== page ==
Wildwood Dancing by Kristen Cashore
The Skinny: When their father leaves for the winter due to illness, Jena and her sisters are set to look after themselves, their home, and their family’s business. But after the death of their uncle, their cousin Cezar begins to reign in on their freedom, threatening their greatest secret: their secret trips into the Other Kingdom. Every Full Moon Jena and her sisters are able to visit the Other Kingdom, where they dance the night away with the various enchanted creatures who live there. During one such trip, Tatiana, the eldest of the sisters, falls in love with a mysterious dark stranger, an act that is forbidden. As Tati’s health begins to diminish and Cezar becomes more suspicious of the sisters and threatens the Wildwood, Jena finds that she is being tested and, with the help of her constant companion Gogu – a small green frog – must save both her world and that of the Other Kingdom (boy, was that a run-on sentence or what?!).
BFF?: I sort of flip-flopped between liking Jena and disliking her. I thought it was great that she took on the responsibility of taking care of her family and their business. She really pulled through and stepped up, especially in times of trouble. But whenever she was faced with her cousin’s d-baggery all she did was stomp her foot and say “not fair!” (okay, she didn’t ACTUALLY do this, but that’s a good way of putting it) I wanted her to explode at her cousin, to assert her authority, to for once put him in his place, and all she did was sulk after arguing and losing.
Listenability: I started this one out and the narrator’s voice got on my nerves soooo bad that I decided to return it to the library. But then I read a review of it and thought I’d give it another chance. SO glad that I did! Although the narrator’s voice continued to get on my nerves, for the most part it was okay. Her voice became lilting over the prettier parts of the book, kind of like a fairy tale lullaby. Which, looking back, seemed pretty perfect.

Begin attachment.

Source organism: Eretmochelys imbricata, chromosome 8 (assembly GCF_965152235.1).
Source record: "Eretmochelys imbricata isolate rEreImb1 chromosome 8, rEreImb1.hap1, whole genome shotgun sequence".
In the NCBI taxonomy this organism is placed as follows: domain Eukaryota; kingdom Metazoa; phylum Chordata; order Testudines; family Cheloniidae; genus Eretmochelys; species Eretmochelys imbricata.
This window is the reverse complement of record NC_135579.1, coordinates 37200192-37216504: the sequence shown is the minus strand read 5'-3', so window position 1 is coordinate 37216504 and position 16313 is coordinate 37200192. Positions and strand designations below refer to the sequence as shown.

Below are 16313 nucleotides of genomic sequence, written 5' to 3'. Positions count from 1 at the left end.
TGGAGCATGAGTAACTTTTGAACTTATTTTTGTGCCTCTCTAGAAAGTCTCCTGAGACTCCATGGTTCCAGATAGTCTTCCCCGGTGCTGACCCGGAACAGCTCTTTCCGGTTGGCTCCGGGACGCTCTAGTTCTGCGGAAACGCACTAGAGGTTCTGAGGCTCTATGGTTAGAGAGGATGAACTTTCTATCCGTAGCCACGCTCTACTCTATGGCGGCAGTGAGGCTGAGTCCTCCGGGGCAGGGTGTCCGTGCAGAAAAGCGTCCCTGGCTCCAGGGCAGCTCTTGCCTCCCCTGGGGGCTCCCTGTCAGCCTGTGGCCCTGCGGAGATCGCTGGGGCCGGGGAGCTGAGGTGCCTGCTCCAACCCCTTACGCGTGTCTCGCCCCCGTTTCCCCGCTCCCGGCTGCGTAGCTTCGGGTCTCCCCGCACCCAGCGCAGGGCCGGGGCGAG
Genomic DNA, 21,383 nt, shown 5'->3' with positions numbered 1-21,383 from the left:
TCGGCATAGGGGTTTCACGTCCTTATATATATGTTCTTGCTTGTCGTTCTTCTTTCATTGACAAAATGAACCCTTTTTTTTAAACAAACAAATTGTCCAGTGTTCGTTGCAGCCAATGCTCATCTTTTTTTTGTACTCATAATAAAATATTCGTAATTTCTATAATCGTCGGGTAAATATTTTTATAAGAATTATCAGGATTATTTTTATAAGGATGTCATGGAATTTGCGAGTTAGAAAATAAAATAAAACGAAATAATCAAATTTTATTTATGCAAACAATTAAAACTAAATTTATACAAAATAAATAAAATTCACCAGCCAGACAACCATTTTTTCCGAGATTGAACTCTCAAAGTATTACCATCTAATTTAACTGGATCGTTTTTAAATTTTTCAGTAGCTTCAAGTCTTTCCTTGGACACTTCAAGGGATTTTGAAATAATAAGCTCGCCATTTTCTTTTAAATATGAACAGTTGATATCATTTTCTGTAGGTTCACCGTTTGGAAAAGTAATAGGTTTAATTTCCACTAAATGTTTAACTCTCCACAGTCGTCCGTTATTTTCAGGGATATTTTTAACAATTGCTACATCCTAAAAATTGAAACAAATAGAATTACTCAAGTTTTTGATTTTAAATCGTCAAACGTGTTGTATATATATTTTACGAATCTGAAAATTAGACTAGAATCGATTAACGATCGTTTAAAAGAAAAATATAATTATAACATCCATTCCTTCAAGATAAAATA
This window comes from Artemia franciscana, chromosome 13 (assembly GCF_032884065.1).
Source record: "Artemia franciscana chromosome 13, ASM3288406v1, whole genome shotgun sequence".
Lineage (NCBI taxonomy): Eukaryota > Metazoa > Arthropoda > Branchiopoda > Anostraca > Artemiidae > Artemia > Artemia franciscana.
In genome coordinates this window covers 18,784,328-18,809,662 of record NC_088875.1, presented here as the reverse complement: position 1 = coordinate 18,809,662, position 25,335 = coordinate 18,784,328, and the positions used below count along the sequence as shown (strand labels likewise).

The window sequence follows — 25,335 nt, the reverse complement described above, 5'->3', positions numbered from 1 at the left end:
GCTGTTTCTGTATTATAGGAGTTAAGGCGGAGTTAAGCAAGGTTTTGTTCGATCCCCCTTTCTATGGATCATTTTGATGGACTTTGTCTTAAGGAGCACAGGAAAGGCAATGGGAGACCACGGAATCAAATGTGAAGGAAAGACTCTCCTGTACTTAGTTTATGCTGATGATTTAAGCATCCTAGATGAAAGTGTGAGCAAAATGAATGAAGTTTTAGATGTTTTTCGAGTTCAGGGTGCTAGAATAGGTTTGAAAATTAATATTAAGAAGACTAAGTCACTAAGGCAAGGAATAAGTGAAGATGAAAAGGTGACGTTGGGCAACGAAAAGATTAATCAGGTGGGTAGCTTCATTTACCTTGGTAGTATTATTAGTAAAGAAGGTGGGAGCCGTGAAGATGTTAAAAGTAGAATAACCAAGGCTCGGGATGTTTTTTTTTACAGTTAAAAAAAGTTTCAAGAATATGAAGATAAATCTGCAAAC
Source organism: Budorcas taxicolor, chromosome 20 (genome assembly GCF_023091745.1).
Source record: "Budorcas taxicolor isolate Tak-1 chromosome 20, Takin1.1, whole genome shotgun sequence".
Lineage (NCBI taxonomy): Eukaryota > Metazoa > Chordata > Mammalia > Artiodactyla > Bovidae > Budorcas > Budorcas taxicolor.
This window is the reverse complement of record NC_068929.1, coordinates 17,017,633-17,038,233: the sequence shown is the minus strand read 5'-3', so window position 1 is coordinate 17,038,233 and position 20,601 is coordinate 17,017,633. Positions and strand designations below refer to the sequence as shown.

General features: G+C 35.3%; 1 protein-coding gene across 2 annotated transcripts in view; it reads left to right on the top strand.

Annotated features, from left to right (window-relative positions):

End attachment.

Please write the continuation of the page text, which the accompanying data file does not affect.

Crush Level: 6s all around
Although I KNOW he wasn’t supposed to be a love interest of any kind, for the first part of the book I really liked Cezar and kind of hoped his relationship with Jena was one of those hate first, love later relationships. I really was rooting for him at first… but then he kept on being a d-bag and sadly, I lost hope and started disliking him more and more. My crush then moved on to another character in the book who, for spoiler-free purposes will not be named. I loved that this person showed up and that it was kind of a total surprise! He was also kind of all the good things I wanted out of Cezar with still some of the sternness that Cezar had.
Fairy Tale Retelling
The Twelve Dancing Princesses is one of my favorite fairy tales, mostly because they went dancing every night! But this combines both this tale AND The Frog Prince in a very clever way. Love it!
Dragutsa, the Witch
Out of all the characters in this book, Dragutsa was probably my favorite. I love how she was described, how she was sort of sneaky and full of trickery… and I kept picturing her as Sir Didymus from Labyrinth!
Commencement Speech: As I mentioned above, I nearly gave up on this book. It really wasn’t catching my attention and just didn’t seem to be what I was in the mood for. I’m SO glad I kept on at it! I looked forward to driving because I knew I’d get to spend some time with Jena and her sisters.
I always feel that with fairy tale retellings you either love them or you don’t and they’re either superb or blah. This retelling was, in my opinion, superb. It added a unique spin on not only one, but TWO fairy tales, weaving them together with a real location and a real time period. I also loved how feminist it was, how you have five sisters who each represent different facets of being a woman. The only downside I saw was that I wanted them to rise up and overcome Cezar and his bullying, but they never really did. I had to keep reminding myself that in the 1500s (or whenever this took place) this wasn’t exactly possible.
Overall this was a great book on tape, full of mystery and suspense, as well as lots of sisterly love and romance. I loved just about every second of it and miss my girls already!
Yearbook Quote: “If a man has to say trust me it’s a sure sign you cannot. Trust him, that is. Trust is a thing you do without words.”
Superlatives – Most likely to make you okay with having to kiss a lot of frogs
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